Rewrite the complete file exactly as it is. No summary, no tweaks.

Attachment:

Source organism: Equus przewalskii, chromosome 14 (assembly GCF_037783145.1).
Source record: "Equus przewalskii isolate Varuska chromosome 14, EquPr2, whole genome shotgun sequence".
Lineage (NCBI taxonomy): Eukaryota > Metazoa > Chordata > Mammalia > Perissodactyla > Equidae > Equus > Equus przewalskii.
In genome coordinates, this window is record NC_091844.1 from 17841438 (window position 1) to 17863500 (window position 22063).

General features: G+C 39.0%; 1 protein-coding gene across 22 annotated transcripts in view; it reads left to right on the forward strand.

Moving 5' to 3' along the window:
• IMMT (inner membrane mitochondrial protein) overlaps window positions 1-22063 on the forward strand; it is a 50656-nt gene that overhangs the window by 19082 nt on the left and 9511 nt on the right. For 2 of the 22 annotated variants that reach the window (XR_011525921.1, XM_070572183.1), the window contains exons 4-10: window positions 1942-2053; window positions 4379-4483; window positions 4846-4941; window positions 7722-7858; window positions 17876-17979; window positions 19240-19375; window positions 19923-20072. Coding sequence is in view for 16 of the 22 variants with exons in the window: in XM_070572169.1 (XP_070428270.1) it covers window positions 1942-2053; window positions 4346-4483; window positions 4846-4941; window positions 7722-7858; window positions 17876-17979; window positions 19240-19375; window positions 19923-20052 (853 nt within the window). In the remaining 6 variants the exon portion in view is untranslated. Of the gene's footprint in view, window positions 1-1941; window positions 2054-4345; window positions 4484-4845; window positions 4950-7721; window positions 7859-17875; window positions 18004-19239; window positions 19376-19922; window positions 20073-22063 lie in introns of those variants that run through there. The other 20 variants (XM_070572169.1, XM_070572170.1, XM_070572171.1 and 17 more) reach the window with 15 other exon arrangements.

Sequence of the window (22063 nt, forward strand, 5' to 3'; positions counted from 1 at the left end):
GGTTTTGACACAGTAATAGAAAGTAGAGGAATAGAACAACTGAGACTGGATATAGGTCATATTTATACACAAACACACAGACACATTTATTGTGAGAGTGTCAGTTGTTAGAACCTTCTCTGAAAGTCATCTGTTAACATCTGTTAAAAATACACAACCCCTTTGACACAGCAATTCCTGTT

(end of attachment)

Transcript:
Source organism: Equus przewalskii, chromosome 14 (assembly GCF_037783145.1).
Source record: "Equus przewalskii isolate Varuska chromosome 14, EquPr2, whole genome shotgun sequence".
Lineage (NCBI taxonomy): Eukaryota > Metazoa > Chordata > Mammalia > Perissodactyla > Equidae > Equus > Equus przewalskii.
In genome coordinates, this window is record NC_091844.1 from 17841438 (window position 1) to 17863500 (window position 22063).

General features: G+C 39.0%; 1 protein-coding gene across 22 annotated transcripts in view; it reads left to right on the forward strand.

Moving 5' to 3' along the window:
• IMMT (inner membrane mitochondrial protein) overlaps window positions 1-22063 on the forward strand; it is a 50656-nt gene that overhangs the window by 19082 nt on the left and 9511 nt on the right. For 2 of the 22 annotated variants that reach the window (XR_011525921.1, XM_070572183.1), the window contains exons 4-10: window positions 1942-2053; window positions 4379-4483; window positions 4846-4941; window positions 7722-7858; window positions 17876-17979; window positions 19240-19375; window positions 19923-20072. Coding sequence is in view for 16 of the 22 variants with exons in the window: in XM_070572169.1 (XP_070428270.1) it covers window positions 1942-2053; window positions 4346-4483; window positions 4846-4941; window positions 7722-7858; window positions 17876-17979; window positions 19240-19375; window positions 19923-20052 (853 nt within the window). In the remaining 6 variants the exon portion in view is untranslated. Of the gene's footprint in view, window positions 1-1941; window positions 2054-4345; window positions 4484-4845; window positions 4950-7721; window positions 7859-17875; window positions 18004-19239; window positions 19376-19922; window positions 20073-22063 lie in introns of those variants that run through there. The other 20 variants (XM_070572169.1, XM_070572170.1, XM_070572171.1 and 17 more) reach the window with 15 other exon arrangements.

Sequence of the window (22063 nt, forward strand, 5' to 3'; positions counted from 1 at the left end):
GGTTTTGACACAGTAATAGAAAGTAGAGGAATAGAACAACTGAGACTGGATATAGGTCATATTTATACACAAACACACAGACACATTTATTGTGAGAGTGTCAGTTGTTAGAACCTTCTCTGAAAGTCATCTGTTAACATCTGTTAAAAATACACAACCCCTTTGACACAGCAATTCCTGTT